The explosion that rocked the Southfork Dairy Farm in Dimmitt, Texas, may be the single largest loss of cattle in American history. The estimated death toll of 18,000 cattle is different from other recent agricultural disasters largely due to its massive scale.
The Monday explosion left one person injured alongside the animal death toll. The injured worker had been trapped in the facility and needed to be airlifted to a hospital 80 miles away.
The explosion occurred around 7:30 a.m. that day.
The fire and explosion were likely caused by overheated equipment, according to Castro County Sheriff Salvador Rivera. He also said that state fire marshals would investigate the cause of the blast.
The sheriff told local media that the current belief is that the fire was caused by a vacuum that pulls out manure and water. If the element overheated, it may have ignited flammable methane gas.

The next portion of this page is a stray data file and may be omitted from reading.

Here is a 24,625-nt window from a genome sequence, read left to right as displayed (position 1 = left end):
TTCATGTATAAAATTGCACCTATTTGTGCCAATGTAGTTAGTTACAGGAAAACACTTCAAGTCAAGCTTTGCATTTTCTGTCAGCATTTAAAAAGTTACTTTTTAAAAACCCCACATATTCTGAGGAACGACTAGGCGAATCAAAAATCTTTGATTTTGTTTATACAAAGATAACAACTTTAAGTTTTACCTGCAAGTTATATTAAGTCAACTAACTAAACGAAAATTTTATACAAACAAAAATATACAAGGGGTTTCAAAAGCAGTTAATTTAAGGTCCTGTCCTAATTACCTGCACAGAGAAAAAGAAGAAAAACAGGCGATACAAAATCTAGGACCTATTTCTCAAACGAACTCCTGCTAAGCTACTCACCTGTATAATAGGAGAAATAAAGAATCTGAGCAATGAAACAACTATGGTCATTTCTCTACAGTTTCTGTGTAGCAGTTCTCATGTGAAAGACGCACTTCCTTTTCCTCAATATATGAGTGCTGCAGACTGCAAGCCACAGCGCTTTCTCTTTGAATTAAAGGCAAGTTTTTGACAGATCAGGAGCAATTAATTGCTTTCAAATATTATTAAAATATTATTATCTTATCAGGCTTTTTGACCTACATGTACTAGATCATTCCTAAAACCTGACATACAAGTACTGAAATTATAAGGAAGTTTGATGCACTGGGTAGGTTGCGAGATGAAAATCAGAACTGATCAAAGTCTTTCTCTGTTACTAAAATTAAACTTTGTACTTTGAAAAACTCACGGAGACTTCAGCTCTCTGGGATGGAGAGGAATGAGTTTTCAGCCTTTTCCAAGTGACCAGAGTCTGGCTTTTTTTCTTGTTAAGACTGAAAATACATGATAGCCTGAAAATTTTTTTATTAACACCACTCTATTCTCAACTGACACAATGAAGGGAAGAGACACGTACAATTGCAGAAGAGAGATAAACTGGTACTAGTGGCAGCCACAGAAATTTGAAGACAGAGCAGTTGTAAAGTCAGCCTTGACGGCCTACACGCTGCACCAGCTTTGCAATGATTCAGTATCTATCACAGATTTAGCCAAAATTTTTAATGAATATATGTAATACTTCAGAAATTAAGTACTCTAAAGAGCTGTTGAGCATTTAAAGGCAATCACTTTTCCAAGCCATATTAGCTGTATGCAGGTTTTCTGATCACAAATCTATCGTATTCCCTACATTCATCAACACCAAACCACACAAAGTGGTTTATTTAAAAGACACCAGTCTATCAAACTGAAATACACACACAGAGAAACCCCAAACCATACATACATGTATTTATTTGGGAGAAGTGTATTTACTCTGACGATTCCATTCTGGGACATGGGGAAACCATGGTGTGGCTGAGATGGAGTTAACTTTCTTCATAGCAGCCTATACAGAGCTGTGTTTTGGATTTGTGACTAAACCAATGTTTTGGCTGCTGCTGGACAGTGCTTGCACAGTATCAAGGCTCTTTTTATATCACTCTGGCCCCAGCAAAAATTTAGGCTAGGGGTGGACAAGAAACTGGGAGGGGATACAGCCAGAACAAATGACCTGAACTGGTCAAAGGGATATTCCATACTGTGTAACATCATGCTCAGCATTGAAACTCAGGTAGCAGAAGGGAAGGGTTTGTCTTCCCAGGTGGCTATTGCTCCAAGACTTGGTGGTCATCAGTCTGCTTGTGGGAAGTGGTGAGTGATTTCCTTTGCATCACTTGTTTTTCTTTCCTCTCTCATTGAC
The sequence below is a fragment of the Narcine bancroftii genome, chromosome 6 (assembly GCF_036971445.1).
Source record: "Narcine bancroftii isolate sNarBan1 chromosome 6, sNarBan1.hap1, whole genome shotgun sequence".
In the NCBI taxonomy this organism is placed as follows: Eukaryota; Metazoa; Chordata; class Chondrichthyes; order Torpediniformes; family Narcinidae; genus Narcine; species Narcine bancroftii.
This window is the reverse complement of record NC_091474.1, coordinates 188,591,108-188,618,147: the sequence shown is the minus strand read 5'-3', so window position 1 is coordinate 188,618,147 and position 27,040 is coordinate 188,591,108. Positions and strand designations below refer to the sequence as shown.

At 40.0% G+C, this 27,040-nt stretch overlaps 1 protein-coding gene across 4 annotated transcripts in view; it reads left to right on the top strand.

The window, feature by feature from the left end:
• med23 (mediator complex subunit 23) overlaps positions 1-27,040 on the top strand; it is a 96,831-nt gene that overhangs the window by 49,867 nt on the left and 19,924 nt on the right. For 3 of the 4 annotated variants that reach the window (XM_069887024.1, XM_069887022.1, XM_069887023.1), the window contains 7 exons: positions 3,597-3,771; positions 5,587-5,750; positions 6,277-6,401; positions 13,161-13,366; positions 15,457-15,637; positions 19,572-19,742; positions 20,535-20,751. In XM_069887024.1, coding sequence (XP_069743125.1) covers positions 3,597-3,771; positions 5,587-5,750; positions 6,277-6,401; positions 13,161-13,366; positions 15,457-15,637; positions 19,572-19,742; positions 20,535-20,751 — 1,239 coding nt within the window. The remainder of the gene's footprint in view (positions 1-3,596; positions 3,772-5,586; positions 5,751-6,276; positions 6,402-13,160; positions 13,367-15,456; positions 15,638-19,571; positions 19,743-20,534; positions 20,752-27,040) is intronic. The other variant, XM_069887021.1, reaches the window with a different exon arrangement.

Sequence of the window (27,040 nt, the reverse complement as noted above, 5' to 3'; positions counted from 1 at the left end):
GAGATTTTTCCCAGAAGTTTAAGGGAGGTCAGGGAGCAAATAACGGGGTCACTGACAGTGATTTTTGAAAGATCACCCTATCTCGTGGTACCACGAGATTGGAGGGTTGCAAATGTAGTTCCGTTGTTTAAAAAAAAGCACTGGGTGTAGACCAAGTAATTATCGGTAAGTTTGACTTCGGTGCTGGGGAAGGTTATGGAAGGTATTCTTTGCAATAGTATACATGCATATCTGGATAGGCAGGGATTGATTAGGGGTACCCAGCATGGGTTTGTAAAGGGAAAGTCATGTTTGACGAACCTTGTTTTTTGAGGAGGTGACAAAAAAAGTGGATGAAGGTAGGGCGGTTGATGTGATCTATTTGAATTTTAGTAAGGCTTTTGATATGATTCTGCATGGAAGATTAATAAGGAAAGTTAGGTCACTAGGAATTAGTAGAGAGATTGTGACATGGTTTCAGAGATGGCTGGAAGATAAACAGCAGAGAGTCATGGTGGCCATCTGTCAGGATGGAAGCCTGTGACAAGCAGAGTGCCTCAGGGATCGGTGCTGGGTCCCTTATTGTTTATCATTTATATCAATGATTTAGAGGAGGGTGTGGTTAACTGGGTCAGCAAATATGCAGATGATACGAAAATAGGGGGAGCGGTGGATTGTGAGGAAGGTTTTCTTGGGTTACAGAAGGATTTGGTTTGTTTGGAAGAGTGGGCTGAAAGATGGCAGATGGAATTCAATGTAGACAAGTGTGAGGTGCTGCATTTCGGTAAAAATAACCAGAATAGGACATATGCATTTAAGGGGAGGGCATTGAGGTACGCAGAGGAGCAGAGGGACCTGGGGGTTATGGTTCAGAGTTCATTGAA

Unfortunately, Rivera said that some of the surviving animals will likely have to be put down. He added that “we were very fortunate” that the fire’s toll was not worse. He cited the dozens of people that work at the facility.
The blast is the deadliest incident since a 2017 fire killed about 1 million chickens at an Indiana facility.
The Animal Welfare Institute told the Washington Examiner that the scale of the north Texas fire went well beyond similar incidents at dairy farms. While hundreds of cattle have died in previous incidents, the case in Texas is far larger.
Only a small number of the farm’s animals survived the explosion.
— New York Post (@nypost) April 13, 2023
The explosion was not the only significant agricultural or industrial accident in recent memory. A recent fire killed 12 horses at a stable in Kentucky.
The 2017 fire mentioned above took place at a Hi-Grade Egg Producers facility in North Manchester, Indiana, and required the assistance of 22 fire departments to get the fire under control.
The blaze lasted for almost seven hours.
Southfork Dairy Farm had been open for less than a year prior to the explosion.